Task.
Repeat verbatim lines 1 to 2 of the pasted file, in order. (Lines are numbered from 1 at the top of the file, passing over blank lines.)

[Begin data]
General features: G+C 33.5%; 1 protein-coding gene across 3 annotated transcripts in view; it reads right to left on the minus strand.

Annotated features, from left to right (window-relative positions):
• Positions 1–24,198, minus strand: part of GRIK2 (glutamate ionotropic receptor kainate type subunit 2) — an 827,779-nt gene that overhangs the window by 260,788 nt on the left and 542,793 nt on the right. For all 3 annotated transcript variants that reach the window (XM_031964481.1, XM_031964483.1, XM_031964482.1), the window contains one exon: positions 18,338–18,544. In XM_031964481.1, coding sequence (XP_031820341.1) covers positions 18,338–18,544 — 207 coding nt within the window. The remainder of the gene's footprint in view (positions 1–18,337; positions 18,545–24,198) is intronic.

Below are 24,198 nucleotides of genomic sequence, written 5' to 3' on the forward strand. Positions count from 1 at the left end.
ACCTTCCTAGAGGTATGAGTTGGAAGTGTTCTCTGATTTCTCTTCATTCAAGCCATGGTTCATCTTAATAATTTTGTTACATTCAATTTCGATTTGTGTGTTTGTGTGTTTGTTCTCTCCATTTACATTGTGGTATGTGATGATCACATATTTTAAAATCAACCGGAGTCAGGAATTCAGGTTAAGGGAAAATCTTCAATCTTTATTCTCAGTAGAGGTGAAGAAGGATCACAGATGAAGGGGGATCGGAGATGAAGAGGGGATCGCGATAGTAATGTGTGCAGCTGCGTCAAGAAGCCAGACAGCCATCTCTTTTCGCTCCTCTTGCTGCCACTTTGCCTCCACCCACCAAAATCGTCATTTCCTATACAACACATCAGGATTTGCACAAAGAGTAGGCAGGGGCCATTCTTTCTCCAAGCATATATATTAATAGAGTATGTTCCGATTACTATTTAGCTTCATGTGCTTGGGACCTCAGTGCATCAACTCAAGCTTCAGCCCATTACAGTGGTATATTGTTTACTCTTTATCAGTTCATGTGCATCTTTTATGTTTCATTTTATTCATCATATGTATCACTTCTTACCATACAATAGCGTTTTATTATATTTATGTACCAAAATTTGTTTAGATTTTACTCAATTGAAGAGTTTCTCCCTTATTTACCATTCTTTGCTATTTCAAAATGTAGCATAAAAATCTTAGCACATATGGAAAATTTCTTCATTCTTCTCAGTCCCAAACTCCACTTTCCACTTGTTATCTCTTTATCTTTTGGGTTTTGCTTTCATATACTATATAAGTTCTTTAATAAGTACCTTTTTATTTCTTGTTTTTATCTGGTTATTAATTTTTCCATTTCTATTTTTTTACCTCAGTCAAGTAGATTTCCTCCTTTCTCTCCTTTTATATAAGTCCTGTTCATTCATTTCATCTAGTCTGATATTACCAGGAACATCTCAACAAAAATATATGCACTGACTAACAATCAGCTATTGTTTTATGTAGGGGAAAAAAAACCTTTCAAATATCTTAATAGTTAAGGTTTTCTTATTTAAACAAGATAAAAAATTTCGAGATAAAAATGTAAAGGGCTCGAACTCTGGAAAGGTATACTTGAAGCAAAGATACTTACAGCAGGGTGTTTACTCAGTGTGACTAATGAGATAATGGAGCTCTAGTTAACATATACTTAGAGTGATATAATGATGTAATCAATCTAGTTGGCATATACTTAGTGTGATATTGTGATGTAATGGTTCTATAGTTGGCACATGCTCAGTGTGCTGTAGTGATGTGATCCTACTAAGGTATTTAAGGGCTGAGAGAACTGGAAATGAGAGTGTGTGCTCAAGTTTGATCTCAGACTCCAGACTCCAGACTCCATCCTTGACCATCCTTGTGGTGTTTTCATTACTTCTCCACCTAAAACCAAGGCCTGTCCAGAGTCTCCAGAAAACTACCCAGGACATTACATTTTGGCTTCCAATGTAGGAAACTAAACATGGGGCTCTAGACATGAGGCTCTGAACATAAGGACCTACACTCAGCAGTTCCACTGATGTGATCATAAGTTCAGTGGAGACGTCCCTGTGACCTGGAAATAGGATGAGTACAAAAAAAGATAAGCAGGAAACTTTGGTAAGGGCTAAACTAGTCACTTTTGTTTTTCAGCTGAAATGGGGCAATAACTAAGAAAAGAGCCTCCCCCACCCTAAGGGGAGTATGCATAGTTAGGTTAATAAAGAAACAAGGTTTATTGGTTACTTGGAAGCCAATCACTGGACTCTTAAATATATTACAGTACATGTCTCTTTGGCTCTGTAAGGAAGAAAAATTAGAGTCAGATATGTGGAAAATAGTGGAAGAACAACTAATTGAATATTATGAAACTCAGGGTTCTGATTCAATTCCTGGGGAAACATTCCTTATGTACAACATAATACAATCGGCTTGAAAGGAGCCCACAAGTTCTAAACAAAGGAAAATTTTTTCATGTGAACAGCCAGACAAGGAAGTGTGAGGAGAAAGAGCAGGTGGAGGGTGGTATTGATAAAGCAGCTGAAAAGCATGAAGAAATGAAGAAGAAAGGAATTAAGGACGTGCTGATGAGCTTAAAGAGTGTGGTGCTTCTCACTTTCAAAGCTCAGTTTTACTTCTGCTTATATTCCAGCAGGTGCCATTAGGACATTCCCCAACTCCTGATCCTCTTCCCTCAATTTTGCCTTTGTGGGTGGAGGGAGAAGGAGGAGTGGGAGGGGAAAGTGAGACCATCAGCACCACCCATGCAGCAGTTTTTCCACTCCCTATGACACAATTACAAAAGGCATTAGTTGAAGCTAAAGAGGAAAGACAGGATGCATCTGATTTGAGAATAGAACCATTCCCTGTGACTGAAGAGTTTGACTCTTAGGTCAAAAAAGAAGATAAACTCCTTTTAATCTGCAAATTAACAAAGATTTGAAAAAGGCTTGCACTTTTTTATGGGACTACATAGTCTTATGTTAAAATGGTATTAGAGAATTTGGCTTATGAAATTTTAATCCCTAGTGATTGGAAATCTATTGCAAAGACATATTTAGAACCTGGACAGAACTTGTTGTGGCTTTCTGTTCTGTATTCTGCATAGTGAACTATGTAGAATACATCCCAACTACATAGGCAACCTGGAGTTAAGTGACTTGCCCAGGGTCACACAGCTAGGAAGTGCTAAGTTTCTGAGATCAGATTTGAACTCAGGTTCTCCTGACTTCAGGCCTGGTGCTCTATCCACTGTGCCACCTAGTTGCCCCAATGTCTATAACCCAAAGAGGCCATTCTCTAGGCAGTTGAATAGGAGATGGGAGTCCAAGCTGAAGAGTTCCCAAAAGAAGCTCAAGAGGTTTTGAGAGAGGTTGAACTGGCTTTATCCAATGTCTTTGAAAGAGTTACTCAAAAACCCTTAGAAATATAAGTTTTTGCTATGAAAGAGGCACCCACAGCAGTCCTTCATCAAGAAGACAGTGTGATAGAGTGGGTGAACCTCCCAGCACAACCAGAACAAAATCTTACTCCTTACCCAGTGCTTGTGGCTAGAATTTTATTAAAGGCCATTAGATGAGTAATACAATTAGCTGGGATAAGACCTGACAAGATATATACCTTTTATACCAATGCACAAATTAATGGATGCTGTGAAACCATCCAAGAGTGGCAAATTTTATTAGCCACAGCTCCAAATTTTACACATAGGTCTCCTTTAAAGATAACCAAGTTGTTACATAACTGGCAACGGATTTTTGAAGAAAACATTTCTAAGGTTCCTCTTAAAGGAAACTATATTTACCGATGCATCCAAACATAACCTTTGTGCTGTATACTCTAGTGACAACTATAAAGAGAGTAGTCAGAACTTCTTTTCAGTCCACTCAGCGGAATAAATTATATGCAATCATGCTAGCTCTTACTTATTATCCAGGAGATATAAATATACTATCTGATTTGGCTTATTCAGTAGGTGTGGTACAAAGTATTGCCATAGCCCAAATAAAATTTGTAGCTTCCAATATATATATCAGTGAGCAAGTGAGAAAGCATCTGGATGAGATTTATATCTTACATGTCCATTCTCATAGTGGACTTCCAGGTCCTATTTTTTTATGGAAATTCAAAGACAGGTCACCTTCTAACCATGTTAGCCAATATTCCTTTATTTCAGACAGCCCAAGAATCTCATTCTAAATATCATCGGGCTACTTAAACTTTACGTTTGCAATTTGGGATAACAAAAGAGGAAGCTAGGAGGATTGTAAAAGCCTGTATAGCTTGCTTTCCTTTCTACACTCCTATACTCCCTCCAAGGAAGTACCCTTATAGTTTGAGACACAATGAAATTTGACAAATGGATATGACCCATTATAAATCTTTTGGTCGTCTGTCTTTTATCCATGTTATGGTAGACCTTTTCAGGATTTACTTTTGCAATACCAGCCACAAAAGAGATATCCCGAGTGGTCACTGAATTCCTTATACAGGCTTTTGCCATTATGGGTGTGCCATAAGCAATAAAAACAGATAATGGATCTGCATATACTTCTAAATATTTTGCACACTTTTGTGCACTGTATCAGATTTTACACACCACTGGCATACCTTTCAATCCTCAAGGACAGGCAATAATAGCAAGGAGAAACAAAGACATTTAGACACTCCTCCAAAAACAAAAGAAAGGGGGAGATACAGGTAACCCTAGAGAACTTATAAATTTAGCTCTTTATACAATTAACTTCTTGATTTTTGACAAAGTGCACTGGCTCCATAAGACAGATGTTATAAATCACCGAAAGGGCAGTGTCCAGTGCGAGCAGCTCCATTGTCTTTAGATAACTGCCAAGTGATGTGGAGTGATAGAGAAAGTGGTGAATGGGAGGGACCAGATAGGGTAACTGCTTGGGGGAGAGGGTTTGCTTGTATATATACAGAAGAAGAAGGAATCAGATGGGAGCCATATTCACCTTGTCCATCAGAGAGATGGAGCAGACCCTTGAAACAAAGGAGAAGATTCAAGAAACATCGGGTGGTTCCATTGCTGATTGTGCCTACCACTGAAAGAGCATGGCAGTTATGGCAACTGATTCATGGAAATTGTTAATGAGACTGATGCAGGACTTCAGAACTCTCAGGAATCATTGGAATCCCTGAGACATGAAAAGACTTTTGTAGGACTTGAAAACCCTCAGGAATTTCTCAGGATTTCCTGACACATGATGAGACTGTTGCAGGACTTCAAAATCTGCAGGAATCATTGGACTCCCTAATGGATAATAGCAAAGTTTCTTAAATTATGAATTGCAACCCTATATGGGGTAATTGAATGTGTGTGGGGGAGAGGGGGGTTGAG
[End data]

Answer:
General features: G+C 33.5%; 1 protein-coding gene across 3 annotated transcripts in view; it reads right to left on the minus strand.

Annotated features, from left to right (window-relative positions):